How the Assembly District Election meetings could affect Trump’s presidency
■ By Halima Haider / Editorial Assistant
We all watched as millions took to the streets in at least 500 U.S. cities and more than 60 countries around the globe in support of “Women’s March on Washington,” the day after President Donald J. Trump was sworn into office.
Who would’ve thought a simple grassroots initiative could balloon into a global movement leading throngs of women [and men] to march not just for women’s rights, but also against the new controversial commander-in-chief?
That these protests would find their way to the far reaches of our valley, propelling us to host our very own #WomensMarch in Hemet? Well, it did, and lesser known grassroots movements aimed to destroy President Trump’s version of America have long been underway. Just as you were getting ready to loosen your belt buckle, and say “what’s done is done,” self-proclaimed “Berniecrats” of Hemet are here to remind you: not so fast.
Women’s March aside, something colossal happened in Hemet earlier this month: On Jan. 7, progressive grassroots candidates of District 42, which covers Central Hemet, San Jacinto, Yucaipa, Banning, Beaumont, all the way to Palm Springs, went head-to-head with GOP grassroots nominees, winning every seat in the Assembly District Election Meetings (ADEMs) held in the 500 block of E. Florida Avenue. To progressive democrats in the swim, it marked the start of an unsung movement of heroism –– a “political revolution” waiting to happen, if you will.
Is an uprise of enraged progressives well in the works? In truth, it’s too soon to tell, though not a matter to be taken lightly especially considering the gravity of ongoing protests against the incumbent president worldwide and his patchy first week in the oval office (depending upon who is doing the reporting) consisting of false, petty claims about the size of the Inauguration crowd, the deletion of climate change and LGBT pages from the White House website, “deeply saddening” former CIA Director John Brennan after a retaliatory, lackluster CIA speech, and hastily signing off on executive orders “to ease the burden of Obama-care,” and go forward with the construction of Keystone XL and Dakota Access pipelines despite its undeniable direct adverse environmental effect with the sole intent to “undo” former President Barack Obama’s policies. Is “Trumpocalypse” further fueling and uniting progressives near and far? It’s highly possible.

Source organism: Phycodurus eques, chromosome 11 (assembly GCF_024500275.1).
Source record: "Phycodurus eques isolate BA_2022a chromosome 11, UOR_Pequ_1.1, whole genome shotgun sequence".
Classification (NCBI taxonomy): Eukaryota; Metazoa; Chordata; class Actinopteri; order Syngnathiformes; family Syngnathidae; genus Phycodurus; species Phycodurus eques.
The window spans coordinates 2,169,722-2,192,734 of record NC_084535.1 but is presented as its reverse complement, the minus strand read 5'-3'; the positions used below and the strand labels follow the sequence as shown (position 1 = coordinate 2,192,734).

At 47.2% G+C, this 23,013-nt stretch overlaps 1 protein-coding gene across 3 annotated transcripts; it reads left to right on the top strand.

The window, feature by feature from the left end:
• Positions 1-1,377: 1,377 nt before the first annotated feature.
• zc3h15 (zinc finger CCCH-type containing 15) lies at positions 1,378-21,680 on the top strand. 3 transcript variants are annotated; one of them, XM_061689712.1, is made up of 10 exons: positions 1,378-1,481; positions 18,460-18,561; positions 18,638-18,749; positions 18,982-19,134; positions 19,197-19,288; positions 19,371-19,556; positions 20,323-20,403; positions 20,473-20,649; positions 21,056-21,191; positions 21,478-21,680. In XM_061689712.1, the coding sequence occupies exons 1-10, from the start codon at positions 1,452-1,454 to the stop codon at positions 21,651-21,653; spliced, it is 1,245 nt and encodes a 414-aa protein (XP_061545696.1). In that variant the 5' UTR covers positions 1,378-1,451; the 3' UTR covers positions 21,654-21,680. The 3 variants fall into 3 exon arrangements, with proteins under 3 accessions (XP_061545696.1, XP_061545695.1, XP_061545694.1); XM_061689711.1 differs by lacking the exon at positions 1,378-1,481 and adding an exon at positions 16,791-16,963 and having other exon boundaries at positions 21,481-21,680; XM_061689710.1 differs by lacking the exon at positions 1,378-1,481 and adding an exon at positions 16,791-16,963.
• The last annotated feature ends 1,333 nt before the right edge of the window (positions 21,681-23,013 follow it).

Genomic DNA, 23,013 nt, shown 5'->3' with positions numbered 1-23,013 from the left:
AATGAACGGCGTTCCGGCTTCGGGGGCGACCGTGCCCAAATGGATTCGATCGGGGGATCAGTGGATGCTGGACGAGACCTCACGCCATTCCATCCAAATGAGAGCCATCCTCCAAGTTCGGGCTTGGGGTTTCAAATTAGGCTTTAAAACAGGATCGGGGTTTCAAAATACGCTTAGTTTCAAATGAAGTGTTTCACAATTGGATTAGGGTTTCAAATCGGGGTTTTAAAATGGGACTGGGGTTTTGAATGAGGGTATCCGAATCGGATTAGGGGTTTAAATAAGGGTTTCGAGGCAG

Take Sen. Bernie Sanders’ (D-Vermont) Women’s March speech in Montpelier, Vermont for instance, in which he says loudly and clearly: “Mr. Trump, I’ve got bad news for you. You’re not going to divide us up by gender, by race, by who we love. In fact, your bigotry, and your ugliness is going to bring us together in a progressive movement. Mr. Trump, we are not going backwards, we are going forwards!”
As for California “Berniecrats,” their collective mantra seems synonymous with Sen. Sanders’ speech, with special focus on banning hydrofracking, establishing single-payer health care, and leaping toward sustainable energy, and more pressingly, defeating former president of Los Angeles Stonewall Democrats (a division of the Democratic Party supporting LGBT rights) Eric “Boss” Bausman as chair of the state party. Their collective outcry is that Bausman is a “corrupt bully,” not far off from how the party might perceive Mr. Trump and his cabinet.